Cocoa has been grown in Ghana for over one hundred years and it is the second export crop for my country after gold.
However we found that the supply of cocoa was dwindling because of many challenges. Young people were not getting involved in cocoa farming leaving such labour-intensive farming like cocoa farming in the hands of ageing farmers. Considerable hectares of cocoa trees had been overtaken by weeds and parasitic plants due to the inability of the ageing farmers to tend to the cocoa trees themselves or hire labour due to financial constraints.
As a result farmers were producing less than half of what was expected from their land and incomes were falling.
The Cocoa Life investment started in Ghana in 2008, as the Cadbury Cocoa Partnership. This investment was extended by new owners Mondelēz International in November 2012 with a commitment to invest $400MM over ten years in communities in Cote d’Ivoire, Ghana, India, Indonesia, Dominican Republic and Brazil. Our aim is to develop a sustainable cocoa supply from farms in thriving communities.
Our program is based on three principles: our approach is farmer centered, we are committed to delivering through partnerships and is aligned with our Sourcing
To bring the partnership principle to life, VSO, CARE International and World Vision work with us to deliver the Cocoa Life Programme in cocoa farming communities in Ghana. Each works with our own programme team to address our 5 focus areas, namely: higher incomes from more productive farming; community empowerment; additional livelihoods; inspiring youth and conserving the environment.
Already the partnership has helped create a 20 percent increase in cocoa yields, a 200 percent increase in household incomes for some homes and an 80 percent increase in government-backed development projects in the first phases of the project.
From my development background, I was expecting it would take maybe 3 to 5 years to see transformation in these cocoa communities. But by putting the community at the center of the programme, we are seeing indications of change even after 1 or 2 years. This is fantastic.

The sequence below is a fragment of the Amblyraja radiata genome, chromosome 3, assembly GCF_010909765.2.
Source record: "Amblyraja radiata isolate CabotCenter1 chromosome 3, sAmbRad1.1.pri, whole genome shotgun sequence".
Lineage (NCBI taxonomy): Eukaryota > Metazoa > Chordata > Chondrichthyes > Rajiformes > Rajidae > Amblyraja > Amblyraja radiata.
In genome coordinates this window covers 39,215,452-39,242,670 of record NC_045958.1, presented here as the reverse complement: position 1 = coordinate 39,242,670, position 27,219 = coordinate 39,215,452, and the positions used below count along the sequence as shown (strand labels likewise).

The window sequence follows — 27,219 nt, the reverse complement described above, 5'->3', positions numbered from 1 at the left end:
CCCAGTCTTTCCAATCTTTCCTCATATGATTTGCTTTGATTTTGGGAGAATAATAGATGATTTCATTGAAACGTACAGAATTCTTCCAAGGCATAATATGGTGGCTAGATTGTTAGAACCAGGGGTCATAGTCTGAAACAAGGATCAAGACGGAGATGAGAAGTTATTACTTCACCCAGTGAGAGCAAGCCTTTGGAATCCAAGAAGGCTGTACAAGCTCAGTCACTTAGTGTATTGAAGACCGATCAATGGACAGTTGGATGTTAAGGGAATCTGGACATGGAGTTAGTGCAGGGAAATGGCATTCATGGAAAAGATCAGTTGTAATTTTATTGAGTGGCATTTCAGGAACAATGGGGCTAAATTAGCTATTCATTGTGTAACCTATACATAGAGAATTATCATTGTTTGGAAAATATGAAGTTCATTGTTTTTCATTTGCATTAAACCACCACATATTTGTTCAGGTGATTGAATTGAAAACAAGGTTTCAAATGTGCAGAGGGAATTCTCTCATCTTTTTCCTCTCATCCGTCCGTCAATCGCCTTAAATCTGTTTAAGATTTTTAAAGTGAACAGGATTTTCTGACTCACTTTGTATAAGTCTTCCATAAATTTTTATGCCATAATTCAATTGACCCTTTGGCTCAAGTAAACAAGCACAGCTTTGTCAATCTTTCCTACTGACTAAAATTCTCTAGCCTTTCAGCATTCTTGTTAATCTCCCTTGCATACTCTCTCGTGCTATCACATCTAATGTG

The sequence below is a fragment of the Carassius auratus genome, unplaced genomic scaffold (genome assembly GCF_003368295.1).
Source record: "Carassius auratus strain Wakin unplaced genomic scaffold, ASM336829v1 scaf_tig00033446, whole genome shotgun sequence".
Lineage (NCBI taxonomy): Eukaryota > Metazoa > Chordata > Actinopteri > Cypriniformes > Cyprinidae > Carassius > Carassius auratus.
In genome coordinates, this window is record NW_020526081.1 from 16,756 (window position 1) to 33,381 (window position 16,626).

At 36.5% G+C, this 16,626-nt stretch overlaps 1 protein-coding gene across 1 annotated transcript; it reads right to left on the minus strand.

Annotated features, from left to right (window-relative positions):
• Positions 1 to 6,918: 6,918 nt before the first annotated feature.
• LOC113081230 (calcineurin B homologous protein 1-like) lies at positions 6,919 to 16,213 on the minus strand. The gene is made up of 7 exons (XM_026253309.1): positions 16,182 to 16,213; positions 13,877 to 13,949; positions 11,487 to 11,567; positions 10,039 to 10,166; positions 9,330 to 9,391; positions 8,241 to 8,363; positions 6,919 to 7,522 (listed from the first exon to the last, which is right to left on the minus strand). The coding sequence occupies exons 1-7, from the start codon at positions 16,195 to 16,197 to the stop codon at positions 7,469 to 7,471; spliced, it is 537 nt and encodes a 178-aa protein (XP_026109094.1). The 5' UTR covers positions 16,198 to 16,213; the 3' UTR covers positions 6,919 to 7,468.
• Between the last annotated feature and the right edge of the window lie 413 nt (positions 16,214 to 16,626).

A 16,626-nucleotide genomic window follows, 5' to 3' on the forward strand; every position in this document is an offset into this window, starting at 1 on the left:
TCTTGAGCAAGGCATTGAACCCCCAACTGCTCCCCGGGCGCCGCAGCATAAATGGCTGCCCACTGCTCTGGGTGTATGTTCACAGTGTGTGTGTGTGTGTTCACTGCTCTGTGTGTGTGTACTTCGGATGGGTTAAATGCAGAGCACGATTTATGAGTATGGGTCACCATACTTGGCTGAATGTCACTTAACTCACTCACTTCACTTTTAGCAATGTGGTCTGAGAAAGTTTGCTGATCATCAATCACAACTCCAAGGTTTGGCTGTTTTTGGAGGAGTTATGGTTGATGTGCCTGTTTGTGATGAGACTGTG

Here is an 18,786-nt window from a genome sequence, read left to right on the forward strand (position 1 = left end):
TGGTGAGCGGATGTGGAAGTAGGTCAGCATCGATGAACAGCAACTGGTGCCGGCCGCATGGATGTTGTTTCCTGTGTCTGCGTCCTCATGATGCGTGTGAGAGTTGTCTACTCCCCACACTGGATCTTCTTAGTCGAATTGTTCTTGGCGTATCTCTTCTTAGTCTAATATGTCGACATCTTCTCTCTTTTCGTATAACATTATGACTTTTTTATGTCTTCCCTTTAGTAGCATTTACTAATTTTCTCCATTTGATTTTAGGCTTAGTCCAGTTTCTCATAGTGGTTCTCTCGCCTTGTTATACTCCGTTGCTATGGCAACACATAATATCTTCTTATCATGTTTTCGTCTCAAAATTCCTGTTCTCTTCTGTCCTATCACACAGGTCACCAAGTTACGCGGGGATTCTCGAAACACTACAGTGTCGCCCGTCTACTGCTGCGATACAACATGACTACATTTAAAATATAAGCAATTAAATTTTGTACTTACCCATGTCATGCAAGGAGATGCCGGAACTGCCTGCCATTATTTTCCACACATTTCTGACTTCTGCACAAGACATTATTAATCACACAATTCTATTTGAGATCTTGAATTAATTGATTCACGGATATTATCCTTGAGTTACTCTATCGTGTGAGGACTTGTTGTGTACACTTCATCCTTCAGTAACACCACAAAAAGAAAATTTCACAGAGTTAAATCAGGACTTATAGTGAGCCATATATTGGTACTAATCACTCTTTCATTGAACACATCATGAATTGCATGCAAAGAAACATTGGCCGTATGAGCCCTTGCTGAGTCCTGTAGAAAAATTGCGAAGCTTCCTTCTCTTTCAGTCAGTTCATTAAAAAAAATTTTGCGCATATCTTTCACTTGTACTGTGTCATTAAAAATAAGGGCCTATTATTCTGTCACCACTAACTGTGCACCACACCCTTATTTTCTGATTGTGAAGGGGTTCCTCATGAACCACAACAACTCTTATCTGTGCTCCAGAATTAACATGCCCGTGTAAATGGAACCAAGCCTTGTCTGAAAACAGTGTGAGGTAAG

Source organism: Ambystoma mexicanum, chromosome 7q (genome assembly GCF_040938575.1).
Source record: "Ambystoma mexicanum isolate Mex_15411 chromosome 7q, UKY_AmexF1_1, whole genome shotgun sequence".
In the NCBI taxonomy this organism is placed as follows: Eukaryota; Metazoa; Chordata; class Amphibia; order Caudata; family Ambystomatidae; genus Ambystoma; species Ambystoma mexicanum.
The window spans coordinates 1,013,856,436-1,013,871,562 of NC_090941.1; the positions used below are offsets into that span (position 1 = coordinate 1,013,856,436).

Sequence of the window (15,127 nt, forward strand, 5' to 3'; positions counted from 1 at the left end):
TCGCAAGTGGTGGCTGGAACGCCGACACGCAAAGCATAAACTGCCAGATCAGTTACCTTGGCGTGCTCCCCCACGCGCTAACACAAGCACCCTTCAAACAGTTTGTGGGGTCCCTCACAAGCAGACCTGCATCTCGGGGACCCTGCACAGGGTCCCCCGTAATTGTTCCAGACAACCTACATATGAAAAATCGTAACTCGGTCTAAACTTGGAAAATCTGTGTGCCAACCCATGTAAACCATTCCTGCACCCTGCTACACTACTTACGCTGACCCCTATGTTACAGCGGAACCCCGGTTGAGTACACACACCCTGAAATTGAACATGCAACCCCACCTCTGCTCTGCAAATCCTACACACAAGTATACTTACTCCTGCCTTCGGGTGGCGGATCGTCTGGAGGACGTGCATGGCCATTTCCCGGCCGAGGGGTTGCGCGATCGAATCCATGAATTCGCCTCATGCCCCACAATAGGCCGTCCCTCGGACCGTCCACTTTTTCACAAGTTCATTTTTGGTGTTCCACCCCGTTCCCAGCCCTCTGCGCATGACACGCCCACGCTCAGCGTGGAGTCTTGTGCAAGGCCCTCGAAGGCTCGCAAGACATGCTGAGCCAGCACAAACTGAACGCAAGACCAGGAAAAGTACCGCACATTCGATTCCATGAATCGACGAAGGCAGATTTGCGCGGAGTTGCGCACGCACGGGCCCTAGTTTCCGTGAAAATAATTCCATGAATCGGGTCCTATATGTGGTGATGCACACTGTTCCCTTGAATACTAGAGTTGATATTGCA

Women’s Farming Groups
Encouraging women’s empowerment and women entrepreneurs is a key element of our programme.
Women have always been involved in cocoa farming, and in particular in the areas which are most important for the quality of the crop such as fermentation and drying. Even more importantly for young farms, the tending of the farms is usually in the hands of women. However women’s input was not always valued or seen.
Times are changing. Through the work we are doing directly with the communities we are seeing more and more women having access to cocoa farms and the benefits derived from cocoa farming. Women’s inputs are beginning to be valued not only by the women themselves but being recognized by community members. This is also fantastic.
One of the key elements of the Cocoa Life programme is farmer education on cocoa agronomy. We have a program with the Ghana Cocoa Board through their Extension Unit as well as the district offices of the Ministry of Agriculture on farmer training. For various reasons, these sessions were hardly attended by women and were gradually being perceived as the preserve of their male counterparts.